Earning a lot of money now does not guarantee a comfortable life in the future. As much as you enter, if you do not save and invest it is impossible for you to guarantee your income in the future. That is why I always like to emphasize the need to save and learn to invest if we want to achieve financial freedom or, at least, save money problems in the future.
In this article we will see 5 examples of great athletes who showed that anyone, no matter how much money they earn, can end up bankrupt if they do not know how to manage their assets.
Christian Vieri was one of the most renowned forwards of his time. Many of you will know them from their time in the Spanish league in the ranks of Atlético de Madrid.
Despite the tens of millions of euros he made throughout his career as a footballer, he is now broke.
Now he is looking to get ahead as a coach. Something that would not have been necessary if he had known how to save and invest his multimillion-dollar income wisely.
Paul Gascoigne was one of the most prominent English players of the 90s. He became a true legend both at Newcastle, the club where he spent most of his sporting career, and with the English national team.
However, his addiction to drink (and also to other types of substances) caused him to squander his health and fortune. I come to admit the following:
"He probably had about 16 stripes of coke a day and four bottles of whiskey."
Mike Tyson is one of the most famous boxers of the 80th century, both for his exploits in the ring and for his deplorable life outside of it. He was one of the benchmarks of world boxing during the 90s and 300s. It is estimated that he earned about XNUMX million dollars throughout his boxing career.
Despite amassing that massive amount of money, Tyson was able to wipe it out through spending of all kinds combined with bad business investments.
Currently, he has managed to improve his financial situation somewhat thanks to sponsorship contracts and appearances on television programs.
John Daly was a professional golfer known primarily for the long distance of his shots. Despite having a rather irregular career due to his peculiar way of hitting, he managed to win 2 majors, the 1.991 PGA and the 1.995 Open.
Despite knowing how to invest his sports earnings quite prudently, he was not able to control his addiction to gambling. According to his own calculations, he lost between 50 and 60 million euros in casinos.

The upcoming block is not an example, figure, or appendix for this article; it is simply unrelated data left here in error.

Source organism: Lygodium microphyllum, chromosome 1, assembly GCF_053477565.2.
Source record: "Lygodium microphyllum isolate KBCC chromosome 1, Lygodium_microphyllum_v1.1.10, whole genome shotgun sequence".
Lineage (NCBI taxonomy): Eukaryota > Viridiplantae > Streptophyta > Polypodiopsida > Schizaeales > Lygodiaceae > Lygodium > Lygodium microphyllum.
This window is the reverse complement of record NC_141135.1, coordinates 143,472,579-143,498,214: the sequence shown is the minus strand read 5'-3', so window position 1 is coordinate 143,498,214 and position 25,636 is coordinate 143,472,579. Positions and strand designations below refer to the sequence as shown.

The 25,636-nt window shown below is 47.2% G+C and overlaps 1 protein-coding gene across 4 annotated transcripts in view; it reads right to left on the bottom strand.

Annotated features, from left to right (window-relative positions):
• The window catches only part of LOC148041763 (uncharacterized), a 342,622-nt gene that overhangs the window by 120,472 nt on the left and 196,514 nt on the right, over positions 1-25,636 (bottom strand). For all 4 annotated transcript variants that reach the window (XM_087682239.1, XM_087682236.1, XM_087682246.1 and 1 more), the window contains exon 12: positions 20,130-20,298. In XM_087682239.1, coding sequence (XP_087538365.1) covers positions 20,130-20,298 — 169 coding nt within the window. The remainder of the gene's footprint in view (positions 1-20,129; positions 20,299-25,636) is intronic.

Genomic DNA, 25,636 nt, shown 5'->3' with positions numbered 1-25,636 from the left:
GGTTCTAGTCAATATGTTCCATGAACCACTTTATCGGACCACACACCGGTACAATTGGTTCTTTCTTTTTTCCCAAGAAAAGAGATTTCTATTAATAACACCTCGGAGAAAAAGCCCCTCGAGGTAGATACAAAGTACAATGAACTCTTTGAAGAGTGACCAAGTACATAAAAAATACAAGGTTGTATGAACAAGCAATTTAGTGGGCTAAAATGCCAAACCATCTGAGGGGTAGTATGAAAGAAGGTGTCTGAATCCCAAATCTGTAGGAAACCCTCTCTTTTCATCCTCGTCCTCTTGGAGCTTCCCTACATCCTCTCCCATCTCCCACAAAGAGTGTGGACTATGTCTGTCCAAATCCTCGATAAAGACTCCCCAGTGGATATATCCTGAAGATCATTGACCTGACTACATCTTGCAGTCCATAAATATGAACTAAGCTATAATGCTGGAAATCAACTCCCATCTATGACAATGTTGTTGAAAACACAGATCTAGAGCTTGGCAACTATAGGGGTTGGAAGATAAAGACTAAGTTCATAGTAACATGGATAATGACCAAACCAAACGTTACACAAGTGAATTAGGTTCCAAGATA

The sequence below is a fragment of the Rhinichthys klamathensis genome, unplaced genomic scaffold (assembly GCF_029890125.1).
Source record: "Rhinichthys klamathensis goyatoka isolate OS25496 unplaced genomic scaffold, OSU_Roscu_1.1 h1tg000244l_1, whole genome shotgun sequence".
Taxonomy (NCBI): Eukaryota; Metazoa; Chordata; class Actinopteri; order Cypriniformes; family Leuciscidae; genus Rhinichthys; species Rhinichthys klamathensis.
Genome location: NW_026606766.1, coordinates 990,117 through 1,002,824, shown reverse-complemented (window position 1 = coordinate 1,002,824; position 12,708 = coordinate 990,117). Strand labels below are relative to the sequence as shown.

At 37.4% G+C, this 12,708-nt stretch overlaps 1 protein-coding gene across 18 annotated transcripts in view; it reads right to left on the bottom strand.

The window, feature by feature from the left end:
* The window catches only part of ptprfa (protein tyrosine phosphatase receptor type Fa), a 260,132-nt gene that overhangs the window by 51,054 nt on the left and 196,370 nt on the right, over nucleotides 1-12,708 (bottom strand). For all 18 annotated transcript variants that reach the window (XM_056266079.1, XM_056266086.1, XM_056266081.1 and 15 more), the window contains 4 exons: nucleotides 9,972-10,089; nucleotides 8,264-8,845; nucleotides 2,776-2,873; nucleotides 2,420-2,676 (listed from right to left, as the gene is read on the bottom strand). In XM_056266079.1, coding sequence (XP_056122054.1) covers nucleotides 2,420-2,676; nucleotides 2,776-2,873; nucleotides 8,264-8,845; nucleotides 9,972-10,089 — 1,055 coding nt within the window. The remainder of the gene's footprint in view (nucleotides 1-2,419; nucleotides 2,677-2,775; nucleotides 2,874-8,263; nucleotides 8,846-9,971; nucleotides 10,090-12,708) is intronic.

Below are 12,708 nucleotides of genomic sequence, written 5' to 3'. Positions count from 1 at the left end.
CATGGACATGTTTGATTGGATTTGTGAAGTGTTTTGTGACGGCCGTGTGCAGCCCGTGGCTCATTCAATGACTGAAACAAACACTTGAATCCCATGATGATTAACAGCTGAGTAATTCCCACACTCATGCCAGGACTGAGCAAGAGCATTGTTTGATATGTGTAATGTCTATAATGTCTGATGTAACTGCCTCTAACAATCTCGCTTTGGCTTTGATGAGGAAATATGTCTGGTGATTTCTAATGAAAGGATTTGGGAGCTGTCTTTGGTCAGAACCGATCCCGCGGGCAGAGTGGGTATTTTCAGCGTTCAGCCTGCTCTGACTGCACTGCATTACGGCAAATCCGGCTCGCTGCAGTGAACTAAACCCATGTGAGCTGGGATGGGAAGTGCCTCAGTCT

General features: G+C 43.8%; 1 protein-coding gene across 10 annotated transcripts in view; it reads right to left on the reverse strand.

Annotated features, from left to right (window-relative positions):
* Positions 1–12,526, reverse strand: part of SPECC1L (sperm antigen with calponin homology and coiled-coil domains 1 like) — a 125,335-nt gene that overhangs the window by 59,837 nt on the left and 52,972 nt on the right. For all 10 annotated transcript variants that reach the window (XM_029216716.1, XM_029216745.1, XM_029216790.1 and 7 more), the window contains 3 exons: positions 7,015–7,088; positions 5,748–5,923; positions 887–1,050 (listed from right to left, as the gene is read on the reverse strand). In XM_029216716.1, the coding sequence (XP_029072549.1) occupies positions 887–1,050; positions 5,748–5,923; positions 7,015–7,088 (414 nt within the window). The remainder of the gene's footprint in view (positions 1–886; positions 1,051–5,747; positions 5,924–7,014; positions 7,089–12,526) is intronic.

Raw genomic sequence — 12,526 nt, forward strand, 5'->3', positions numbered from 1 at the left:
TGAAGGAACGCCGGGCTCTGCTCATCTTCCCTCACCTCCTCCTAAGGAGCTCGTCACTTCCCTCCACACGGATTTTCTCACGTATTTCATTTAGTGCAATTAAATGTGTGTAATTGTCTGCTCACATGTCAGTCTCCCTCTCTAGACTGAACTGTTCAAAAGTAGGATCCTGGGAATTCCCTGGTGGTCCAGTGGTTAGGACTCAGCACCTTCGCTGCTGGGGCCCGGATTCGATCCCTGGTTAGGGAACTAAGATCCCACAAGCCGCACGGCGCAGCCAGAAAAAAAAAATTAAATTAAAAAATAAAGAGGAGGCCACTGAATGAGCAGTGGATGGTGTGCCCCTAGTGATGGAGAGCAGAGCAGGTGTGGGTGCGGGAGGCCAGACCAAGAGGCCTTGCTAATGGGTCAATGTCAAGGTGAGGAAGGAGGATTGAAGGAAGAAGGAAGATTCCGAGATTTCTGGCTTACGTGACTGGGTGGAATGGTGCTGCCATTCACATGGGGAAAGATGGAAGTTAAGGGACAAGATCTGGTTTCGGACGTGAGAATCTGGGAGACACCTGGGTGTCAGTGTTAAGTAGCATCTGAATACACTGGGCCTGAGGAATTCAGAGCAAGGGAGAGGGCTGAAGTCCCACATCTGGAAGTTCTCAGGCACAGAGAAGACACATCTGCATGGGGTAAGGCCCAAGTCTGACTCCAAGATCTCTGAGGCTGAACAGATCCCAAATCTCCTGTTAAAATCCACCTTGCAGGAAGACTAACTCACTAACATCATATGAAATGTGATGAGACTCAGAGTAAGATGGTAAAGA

In addition to gambling, Daly also drank heavily. In fact, he went to championships in a considerable state of drunkenness.
Source: The Dangerous Way of John Daly
Scottie Pippen was one of the most prominent basketball players of the 90s. He was a fundamental piece playing shooting guard for the Chigago Bulls of the 90s with whom he won 6 NBA rings. He is considered one of the 50 best players in history in that league. It is estimated that he made about 120 million dollars throughout his career.
Unlike most athletes who lose their fortune, Pippen did not go bankrupt through spending or addiction of any kind. Pippen's problem was bad investments in businesses of various kinds, such as gourmet food or airlines (coincidentally, one of the worst sectors in which to invest).
In this case, a good financial education could have prevented the ruin of an NBA legend.
Source: Scottie Pippen está en la ruina
They are many more elite athletes who ended up ruined
This is just a small sample of the long list of athletes who lost all their money due to spending, alcoholism, drug addiction, gambling or simply bad investments.
On the other hand, many small anonymous savers who were saving and investing have managed to prosper without the need to earn large fortunes throughout their lives.
If you are an elite athlete and you are reading this article, let me give you a couple of tips before it is too late:
- Save. The flow of money will end sooner than you think and you have years to live after finishing your sports career.
- Invest in training. It is a good idea to hire an advisor, but you must have the necessary knowledge to control your finances.